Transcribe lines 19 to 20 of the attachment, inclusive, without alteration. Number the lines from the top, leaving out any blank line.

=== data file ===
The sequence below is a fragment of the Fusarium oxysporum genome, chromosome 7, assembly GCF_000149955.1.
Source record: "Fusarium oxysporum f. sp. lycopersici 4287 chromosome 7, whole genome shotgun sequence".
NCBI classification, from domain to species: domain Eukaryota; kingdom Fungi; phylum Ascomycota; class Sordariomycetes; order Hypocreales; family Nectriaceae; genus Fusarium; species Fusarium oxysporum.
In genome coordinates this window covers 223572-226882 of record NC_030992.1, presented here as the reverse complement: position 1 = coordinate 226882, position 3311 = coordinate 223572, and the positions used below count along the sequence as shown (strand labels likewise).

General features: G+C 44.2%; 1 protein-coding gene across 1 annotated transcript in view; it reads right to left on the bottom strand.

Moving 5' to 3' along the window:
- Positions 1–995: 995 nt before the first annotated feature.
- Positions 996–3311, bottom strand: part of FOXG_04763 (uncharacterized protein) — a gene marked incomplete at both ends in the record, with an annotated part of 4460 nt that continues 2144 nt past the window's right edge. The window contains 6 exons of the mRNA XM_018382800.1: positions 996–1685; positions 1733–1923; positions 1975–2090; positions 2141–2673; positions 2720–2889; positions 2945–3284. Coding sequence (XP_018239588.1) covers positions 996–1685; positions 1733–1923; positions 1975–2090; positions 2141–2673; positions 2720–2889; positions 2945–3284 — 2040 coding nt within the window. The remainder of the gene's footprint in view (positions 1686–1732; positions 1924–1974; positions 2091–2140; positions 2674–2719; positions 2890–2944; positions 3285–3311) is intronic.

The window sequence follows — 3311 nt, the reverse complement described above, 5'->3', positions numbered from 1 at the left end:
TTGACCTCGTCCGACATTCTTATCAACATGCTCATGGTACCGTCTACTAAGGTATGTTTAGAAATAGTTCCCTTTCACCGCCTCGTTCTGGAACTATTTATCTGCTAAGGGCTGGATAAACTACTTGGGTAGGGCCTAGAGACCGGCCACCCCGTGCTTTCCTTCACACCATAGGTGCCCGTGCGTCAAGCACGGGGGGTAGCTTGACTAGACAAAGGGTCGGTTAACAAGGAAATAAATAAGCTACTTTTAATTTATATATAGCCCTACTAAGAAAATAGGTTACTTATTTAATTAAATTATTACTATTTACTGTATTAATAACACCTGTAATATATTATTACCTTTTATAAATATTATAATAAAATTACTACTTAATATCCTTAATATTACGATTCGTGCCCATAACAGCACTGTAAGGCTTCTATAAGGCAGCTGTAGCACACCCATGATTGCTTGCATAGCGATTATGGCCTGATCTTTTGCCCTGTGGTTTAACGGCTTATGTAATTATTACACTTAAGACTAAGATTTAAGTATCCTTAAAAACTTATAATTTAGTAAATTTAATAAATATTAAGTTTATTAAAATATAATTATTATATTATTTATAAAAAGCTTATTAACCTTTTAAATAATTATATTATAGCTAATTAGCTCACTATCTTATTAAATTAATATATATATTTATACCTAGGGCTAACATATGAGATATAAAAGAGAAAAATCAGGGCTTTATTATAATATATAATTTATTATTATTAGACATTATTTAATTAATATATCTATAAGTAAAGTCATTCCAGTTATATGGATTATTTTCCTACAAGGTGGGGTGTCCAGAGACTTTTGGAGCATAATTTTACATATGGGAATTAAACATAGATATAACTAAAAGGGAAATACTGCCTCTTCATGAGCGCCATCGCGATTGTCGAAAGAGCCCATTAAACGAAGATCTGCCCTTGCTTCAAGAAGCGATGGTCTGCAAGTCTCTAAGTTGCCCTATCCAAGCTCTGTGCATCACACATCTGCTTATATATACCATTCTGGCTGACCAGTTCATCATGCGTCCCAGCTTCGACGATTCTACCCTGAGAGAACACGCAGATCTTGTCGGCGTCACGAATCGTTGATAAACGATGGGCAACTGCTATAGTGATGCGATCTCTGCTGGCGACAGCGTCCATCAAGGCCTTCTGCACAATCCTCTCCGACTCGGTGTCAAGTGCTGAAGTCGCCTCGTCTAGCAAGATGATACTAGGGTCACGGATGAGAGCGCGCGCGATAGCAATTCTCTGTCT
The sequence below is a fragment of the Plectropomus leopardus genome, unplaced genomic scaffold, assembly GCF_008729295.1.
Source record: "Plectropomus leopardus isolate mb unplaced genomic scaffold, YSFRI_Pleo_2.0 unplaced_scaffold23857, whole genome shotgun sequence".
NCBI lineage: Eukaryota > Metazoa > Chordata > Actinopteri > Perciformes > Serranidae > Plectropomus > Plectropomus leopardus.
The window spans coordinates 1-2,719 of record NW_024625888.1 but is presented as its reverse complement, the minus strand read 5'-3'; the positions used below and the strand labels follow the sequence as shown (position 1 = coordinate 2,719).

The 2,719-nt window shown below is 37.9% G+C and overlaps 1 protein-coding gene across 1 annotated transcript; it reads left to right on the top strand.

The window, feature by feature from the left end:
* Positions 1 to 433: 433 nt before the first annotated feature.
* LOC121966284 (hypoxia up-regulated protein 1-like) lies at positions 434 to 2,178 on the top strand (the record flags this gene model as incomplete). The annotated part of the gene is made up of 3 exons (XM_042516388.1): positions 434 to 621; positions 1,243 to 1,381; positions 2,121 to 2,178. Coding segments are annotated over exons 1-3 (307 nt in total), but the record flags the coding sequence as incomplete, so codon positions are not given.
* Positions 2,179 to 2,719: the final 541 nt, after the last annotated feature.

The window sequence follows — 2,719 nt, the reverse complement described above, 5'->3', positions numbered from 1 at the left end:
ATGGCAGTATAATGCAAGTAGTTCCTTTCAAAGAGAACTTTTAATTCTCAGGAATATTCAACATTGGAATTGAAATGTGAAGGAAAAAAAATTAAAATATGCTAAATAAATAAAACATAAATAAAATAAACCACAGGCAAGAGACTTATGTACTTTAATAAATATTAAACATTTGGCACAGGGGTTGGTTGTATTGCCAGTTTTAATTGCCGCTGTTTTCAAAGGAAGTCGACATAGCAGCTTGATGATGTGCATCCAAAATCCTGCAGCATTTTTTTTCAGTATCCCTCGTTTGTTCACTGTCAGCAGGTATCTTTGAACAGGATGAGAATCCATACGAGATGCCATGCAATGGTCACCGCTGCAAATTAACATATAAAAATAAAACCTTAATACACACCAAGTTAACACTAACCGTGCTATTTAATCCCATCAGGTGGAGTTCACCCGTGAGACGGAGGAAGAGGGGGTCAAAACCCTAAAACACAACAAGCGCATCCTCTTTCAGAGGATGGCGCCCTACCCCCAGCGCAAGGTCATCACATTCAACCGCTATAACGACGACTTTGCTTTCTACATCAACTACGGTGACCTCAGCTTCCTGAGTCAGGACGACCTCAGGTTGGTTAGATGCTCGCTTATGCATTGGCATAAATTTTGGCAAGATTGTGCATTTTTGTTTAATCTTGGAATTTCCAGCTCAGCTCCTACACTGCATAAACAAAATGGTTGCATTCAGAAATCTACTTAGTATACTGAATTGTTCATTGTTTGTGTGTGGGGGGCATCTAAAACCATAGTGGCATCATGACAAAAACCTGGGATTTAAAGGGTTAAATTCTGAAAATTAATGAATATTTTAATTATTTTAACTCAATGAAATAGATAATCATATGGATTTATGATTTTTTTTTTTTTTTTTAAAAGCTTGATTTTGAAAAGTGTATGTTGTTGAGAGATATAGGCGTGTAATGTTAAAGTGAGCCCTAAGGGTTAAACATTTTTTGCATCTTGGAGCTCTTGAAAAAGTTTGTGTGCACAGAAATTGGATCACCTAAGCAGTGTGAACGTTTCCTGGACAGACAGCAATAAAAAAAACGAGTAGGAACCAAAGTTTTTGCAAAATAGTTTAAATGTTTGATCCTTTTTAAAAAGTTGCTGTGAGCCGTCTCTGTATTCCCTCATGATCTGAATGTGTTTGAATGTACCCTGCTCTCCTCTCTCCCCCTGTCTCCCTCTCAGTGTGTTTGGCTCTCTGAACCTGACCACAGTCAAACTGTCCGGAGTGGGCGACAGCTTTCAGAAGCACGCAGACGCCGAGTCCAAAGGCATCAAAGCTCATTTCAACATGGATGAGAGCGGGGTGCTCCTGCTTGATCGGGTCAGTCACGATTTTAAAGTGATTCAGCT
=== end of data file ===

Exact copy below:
* Positions 2,179 to 2,719: the final 541 nt, after the last annotated feature.

The window sequence follows — 2,719 nt, the reverse complement described above, 5'->3', positions numbered from 1 at the left end: